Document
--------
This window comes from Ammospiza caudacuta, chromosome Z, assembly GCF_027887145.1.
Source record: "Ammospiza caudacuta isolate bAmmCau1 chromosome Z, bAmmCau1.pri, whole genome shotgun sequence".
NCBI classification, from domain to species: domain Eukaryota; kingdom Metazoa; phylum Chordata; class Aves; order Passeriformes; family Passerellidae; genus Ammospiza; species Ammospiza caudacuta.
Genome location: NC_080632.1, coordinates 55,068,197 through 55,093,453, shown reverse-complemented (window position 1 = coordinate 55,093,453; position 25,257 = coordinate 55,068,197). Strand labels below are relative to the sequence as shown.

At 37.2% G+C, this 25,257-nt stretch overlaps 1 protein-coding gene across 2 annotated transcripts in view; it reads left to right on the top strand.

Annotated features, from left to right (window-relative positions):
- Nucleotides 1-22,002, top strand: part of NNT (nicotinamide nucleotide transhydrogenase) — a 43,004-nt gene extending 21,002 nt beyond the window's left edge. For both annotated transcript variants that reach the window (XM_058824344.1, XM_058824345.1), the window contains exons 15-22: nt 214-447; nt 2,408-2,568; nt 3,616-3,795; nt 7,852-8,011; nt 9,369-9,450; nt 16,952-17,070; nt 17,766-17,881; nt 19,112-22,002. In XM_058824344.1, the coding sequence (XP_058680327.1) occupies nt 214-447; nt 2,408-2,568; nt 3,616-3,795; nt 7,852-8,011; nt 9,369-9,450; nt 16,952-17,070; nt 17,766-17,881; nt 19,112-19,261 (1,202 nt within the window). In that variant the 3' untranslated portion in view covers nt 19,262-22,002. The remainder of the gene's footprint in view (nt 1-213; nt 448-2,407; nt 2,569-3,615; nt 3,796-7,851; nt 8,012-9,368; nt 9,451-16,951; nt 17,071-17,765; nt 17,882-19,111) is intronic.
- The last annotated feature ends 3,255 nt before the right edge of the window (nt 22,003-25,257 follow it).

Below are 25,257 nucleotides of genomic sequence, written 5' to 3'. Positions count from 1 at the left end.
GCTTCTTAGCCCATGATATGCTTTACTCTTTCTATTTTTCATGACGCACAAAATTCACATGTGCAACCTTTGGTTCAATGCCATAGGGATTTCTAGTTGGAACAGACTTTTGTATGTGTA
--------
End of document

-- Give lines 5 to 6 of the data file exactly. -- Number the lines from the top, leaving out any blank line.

At 37.2% G+C, this 25,257-nt stretch overlaps 1 protein-coding gene across 2 annotated transcripts in view; it reads left to right on the top strand.

Annotated features, from left to right (window-relative positions):